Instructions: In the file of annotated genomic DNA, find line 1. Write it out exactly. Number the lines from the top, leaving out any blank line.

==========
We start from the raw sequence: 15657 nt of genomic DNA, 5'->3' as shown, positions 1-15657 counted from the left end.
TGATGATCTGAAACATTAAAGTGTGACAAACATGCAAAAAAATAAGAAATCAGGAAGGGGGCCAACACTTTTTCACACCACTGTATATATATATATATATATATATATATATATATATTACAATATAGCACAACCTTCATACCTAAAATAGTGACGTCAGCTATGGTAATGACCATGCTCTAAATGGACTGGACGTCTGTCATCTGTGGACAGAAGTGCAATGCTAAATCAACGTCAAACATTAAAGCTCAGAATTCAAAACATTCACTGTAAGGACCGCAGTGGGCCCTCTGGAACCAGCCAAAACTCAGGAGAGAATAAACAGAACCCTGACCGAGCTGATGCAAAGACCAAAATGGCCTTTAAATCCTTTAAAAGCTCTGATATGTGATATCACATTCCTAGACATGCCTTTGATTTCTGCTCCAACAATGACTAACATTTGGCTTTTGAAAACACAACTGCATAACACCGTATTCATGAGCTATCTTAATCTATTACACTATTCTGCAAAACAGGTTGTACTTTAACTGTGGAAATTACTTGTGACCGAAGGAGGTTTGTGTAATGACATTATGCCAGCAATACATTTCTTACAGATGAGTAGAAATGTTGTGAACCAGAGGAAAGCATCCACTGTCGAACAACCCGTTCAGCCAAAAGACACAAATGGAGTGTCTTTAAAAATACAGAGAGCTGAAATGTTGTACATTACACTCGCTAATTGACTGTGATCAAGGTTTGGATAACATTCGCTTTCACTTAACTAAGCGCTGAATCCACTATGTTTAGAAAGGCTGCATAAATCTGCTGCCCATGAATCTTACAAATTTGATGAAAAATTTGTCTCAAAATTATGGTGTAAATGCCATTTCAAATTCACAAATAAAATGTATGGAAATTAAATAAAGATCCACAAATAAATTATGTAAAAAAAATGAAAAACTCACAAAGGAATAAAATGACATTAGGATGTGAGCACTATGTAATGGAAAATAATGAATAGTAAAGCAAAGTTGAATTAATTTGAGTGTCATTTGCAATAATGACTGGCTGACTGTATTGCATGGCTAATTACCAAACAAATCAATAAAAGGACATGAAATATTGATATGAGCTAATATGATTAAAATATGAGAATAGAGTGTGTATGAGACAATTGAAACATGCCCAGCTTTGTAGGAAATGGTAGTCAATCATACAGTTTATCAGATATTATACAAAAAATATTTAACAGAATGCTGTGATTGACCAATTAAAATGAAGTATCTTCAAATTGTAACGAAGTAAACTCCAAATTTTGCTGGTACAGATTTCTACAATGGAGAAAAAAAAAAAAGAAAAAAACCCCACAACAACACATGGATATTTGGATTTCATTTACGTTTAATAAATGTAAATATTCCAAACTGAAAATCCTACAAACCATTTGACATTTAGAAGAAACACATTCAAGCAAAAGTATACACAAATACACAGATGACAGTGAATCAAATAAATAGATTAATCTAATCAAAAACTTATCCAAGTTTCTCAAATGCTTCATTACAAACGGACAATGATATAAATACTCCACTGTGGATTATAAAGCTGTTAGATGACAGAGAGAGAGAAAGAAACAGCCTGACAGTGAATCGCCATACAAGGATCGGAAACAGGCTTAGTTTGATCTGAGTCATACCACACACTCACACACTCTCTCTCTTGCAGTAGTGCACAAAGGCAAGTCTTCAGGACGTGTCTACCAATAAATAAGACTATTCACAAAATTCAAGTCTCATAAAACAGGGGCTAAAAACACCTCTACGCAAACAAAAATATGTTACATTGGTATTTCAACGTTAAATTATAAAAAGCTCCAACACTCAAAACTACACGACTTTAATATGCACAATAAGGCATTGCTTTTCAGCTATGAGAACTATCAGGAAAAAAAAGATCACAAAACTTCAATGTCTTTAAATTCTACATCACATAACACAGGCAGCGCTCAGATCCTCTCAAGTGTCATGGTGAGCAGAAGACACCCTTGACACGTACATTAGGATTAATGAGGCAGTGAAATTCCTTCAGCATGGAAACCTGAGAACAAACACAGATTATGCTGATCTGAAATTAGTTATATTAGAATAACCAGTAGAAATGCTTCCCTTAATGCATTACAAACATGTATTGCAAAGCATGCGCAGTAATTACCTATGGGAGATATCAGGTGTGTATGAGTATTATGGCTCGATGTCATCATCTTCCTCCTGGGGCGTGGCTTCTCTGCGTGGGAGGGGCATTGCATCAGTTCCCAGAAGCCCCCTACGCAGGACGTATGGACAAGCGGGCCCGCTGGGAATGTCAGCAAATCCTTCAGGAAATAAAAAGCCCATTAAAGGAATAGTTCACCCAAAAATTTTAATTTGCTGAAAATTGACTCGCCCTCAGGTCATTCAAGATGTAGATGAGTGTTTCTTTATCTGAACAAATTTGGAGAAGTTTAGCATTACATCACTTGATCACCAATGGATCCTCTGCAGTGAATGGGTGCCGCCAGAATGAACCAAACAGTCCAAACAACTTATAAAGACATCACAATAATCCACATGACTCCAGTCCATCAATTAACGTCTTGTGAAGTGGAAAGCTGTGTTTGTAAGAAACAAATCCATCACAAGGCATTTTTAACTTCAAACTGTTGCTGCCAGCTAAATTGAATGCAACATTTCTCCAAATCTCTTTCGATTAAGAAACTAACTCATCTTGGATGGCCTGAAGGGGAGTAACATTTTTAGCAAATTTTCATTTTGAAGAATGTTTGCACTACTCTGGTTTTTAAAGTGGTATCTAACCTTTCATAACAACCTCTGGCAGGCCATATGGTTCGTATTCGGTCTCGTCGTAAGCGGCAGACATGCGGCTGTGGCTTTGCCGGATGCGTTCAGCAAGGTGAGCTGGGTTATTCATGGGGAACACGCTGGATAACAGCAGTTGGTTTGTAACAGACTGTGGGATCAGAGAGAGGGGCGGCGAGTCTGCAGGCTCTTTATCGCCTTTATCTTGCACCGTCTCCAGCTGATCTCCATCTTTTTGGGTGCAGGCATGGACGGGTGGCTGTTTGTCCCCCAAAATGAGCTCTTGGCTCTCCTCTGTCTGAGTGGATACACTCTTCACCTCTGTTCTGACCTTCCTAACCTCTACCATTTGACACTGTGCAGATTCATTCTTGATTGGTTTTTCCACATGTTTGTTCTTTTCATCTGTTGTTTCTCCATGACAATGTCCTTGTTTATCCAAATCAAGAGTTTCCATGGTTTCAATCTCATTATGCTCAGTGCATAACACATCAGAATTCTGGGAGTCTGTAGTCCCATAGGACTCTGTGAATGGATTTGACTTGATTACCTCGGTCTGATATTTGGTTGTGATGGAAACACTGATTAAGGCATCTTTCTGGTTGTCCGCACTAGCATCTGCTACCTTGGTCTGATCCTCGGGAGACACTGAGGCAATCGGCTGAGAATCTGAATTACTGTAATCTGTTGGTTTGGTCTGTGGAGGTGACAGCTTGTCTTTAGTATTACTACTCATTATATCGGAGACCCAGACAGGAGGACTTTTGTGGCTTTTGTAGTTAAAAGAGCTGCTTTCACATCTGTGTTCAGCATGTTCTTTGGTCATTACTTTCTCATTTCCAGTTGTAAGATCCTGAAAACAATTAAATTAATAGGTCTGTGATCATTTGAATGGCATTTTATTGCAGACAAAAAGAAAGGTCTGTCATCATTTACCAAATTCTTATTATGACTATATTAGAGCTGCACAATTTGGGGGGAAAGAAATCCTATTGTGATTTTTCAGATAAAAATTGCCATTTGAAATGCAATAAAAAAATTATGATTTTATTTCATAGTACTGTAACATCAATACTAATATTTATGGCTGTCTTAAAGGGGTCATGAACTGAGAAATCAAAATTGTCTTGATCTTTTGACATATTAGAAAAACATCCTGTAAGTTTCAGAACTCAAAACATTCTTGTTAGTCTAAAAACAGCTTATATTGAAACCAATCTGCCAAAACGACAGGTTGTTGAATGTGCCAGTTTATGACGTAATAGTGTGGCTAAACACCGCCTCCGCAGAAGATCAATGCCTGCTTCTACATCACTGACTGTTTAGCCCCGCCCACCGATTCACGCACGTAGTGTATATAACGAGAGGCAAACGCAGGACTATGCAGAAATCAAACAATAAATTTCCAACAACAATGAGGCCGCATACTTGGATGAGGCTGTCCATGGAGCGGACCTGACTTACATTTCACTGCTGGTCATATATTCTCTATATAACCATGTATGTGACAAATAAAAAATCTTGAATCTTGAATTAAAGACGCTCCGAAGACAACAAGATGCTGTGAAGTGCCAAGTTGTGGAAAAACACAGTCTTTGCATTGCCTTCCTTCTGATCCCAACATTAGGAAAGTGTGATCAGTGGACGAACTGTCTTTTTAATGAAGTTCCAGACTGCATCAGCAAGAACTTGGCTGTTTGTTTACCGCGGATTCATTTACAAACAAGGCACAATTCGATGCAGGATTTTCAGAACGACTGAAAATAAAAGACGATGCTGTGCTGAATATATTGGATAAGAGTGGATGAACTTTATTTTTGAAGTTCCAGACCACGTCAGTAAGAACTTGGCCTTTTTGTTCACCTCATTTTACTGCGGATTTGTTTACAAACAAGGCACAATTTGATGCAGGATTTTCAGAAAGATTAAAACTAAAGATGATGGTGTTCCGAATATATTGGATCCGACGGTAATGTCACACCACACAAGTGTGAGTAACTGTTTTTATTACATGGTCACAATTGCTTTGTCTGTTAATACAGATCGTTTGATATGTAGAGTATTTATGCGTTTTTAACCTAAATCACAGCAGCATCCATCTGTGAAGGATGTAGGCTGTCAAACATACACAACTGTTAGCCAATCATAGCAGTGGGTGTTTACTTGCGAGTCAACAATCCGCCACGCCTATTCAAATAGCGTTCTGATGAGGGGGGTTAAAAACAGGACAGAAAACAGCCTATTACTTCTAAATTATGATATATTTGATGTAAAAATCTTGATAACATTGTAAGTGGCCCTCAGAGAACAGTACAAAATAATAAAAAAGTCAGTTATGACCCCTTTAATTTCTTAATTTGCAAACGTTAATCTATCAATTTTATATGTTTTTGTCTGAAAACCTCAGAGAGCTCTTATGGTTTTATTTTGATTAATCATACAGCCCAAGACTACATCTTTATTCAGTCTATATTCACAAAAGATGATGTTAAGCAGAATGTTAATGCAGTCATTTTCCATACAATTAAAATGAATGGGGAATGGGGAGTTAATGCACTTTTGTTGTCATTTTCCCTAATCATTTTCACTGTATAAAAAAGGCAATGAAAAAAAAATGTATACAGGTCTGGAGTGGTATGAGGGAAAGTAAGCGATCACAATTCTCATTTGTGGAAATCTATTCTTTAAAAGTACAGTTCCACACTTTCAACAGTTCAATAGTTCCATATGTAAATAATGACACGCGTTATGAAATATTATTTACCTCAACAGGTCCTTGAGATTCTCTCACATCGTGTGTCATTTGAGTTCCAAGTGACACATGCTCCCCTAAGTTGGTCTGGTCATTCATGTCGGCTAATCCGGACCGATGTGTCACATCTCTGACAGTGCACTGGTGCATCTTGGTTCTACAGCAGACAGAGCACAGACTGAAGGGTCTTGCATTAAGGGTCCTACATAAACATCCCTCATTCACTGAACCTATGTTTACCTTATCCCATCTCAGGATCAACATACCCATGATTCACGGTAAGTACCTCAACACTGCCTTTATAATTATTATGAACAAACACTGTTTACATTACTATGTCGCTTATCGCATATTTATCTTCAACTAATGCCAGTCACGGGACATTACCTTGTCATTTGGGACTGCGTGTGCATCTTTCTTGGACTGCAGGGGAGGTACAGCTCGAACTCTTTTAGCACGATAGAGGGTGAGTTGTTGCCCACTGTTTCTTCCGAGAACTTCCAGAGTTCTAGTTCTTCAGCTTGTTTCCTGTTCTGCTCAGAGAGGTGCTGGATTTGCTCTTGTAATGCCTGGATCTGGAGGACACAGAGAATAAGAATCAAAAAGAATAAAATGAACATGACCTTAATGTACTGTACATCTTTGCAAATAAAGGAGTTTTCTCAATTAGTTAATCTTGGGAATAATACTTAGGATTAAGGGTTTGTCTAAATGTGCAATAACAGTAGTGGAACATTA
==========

We start from the raw sequence: 15657 nt of genomic DNA, 5'->3' as shown, positions 1-15657 counted from the left end.